– Understand the basic principles behind effective data visualization
– Have a practical sense for why some graphs and figures work well while
others may fail to inform or actively mislead
– Know how to create a wide range of plots in R using ggplot2
– Know how to refine plots for effective presentation
To participate in the hands-on exercises, you are strongly encouraged to use a laptop computer with the most recent version of R installed, together with the tidyverse library. Participants are also encouraged to download and install RStudio, a front-end for R that makes it easier to work with. This software is free and available for Windows, Mac, and Linux platforms.
If you’d like to take this course but are concerned that you don’t know enough R, there are excellent on-line resources for learning the basics. Here are our recommendations.
Who Should Register?
This course is for anyone who wants to learn how to produce, refine, and present effective visualizations generated from datasets, summary tables, or the output of statistical models.
It is helpful to have familiarity with the R programming language.
1. Basic principles of data visualization
– Why look at data?
– Beyond “good taste” in graphics
– Object perception and misperception
– Encoding data graphically
2. Using ggplot2 and R
– How to think about R
– How to think about ggplot
3. Understanding the grammar of graphics
– Mapping data values to plot aesthetics
– Building plots layer by layer
4. Plots of one, two, or more continuous or categorical variables
5. Grouped data, Faceting, and Small Multiples
6. Plots of estimates and effects
– Plotting tables of results
– Plotting directly from models
7. Plots in space and time
– Drawing maps, and their alternatives
– Animating plots
8. Refining plots for presentation
– Adding annotations or highlighting features
– Keys and labels
– Controlling overall appearance with themes
– Redrawing bad plots
Reviews of Data Visualization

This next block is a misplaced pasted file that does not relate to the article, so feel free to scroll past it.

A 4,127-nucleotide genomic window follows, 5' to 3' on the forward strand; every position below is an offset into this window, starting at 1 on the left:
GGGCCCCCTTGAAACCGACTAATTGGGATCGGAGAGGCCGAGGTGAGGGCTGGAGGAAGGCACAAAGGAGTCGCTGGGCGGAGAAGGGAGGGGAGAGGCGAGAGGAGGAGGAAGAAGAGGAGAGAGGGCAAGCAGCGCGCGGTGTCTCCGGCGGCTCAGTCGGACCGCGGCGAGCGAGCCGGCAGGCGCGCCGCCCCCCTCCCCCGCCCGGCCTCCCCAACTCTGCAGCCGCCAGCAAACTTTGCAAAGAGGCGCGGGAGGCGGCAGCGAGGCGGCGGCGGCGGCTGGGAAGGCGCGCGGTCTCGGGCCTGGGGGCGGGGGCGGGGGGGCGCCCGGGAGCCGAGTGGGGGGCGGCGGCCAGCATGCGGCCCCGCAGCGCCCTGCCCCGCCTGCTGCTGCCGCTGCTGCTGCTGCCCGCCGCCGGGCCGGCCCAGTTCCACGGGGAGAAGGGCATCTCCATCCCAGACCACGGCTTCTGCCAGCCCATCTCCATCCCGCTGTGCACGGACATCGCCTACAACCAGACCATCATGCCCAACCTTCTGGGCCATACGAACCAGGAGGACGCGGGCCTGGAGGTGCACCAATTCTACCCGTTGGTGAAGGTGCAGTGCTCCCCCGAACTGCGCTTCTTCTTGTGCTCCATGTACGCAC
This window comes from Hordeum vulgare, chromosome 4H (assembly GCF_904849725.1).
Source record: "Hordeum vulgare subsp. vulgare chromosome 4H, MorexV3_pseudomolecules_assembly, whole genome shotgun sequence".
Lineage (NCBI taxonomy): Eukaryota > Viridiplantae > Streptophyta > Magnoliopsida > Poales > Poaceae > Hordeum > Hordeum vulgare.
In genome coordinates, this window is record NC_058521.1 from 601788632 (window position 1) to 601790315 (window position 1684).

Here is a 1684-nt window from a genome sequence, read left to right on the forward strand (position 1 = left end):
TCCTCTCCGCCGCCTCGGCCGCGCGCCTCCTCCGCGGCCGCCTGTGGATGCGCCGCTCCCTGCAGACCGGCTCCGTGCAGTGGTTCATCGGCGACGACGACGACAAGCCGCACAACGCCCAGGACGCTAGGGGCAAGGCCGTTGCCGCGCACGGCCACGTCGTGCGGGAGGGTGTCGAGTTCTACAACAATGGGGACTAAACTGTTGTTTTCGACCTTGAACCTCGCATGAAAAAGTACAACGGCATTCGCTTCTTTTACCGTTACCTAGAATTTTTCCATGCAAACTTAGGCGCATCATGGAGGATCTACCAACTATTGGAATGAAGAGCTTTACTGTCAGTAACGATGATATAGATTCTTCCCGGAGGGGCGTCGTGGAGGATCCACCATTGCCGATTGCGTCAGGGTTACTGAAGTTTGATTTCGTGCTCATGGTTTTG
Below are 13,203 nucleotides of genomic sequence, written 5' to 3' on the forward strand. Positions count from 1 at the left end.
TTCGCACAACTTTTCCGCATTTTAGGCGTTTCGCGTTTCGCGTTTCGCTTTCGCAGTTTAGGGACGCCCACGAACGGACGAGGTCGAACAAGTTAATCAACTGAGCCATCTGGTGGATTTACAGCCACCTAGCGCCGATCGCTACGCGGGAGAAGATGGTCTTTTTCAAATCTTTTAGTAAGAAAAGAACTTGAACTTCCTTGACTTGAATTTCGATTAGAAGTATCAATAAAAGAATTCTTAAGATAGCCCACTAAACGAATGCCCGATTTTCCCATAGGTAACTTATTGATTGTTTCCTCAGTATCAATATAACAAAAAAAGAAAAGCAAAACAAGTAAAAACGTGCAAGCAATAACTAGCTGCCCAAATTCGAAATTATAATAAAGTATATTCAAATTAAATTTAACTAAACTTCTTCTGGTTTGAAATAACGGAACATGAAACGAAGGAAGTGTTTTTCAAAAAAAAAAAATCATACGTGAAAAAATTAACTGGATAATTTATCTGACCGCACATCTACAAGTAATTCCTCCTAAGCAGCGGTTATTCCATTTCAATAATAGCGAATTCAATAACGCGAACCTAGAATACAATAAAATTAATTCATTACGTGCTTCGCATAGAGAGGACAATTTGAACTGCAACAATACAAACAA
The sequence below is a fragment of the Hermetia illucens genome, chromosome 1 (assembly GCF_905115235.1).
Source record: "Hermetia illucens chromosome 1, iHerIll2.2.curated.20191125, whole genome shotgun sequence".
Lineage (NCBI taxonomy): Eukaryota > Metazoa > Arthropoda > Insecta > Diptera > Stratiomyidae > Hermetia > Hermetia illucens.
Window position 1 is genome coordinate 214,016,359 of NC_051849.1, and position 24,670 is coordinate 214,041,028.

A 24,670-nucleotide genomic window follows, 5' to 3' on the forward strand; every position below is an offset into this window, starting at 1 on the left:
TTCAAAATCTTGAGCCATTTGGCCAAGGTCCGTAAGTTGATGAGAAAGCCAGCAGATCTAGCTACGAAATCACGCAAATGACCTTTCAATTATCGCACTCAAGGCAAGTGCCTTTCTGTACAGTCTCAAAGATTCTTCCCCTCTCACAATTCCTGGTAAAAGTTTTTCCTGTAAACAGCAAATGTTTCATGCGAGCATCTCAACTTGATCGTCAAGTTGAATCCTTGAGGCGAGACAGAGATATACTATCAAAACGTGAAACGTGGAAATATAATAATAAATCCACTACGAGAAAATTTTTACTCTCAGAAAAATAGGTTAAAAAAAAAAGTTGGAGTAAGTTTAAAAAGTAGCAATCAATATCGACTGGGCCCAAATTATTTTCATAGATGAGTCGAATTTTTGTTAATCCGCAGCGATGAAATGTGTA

“The course was incredibly well balanced, showing in logical direct ways how to build up the different layers of a plot. Course also covered different areas relevant for statisticians, epidemiologists, general scientists, journalists and other disciplines.”
Kristian Lynch, University of South Florida
“This is an amazing comprehensive-compact course. I learned so much from it. Dr. Healy clearly explained the core concepts of data visualization while showing the power and range ggplot and tidyverse has. His mastery of the subject matter and his teaching prowess to communicate seemingly complex ideas is exceptional. I highly recommend this course to anyone looking to learn ggplot seriously.”
Prashant Bhandari, University of Florida
“I thought this course was one of the best courses on the topic of data analysis that I have ever taken. It was so well thought out and carefully constructed to unpackage the logical steps towards using R for data viz. I am not a strong user of R at this point but this course also pushed along my understanding of R greatly!”
Abigail Eaton, Kaiser Permanente
Tuesday, June 15, 2021 –
Friday, June 18, 2021
Each day will follow this schedule:
11:00am-2:00pm ET (New York time): Live lecture via Zoom
4:00pm-5:00pm ET: Live lab session via Zoom (Tuesday and Thursday only)
The fee of $895 includes all course materials.
PayPal and all major credit cards are accepted.
Our Tax ID number is 26-4576270.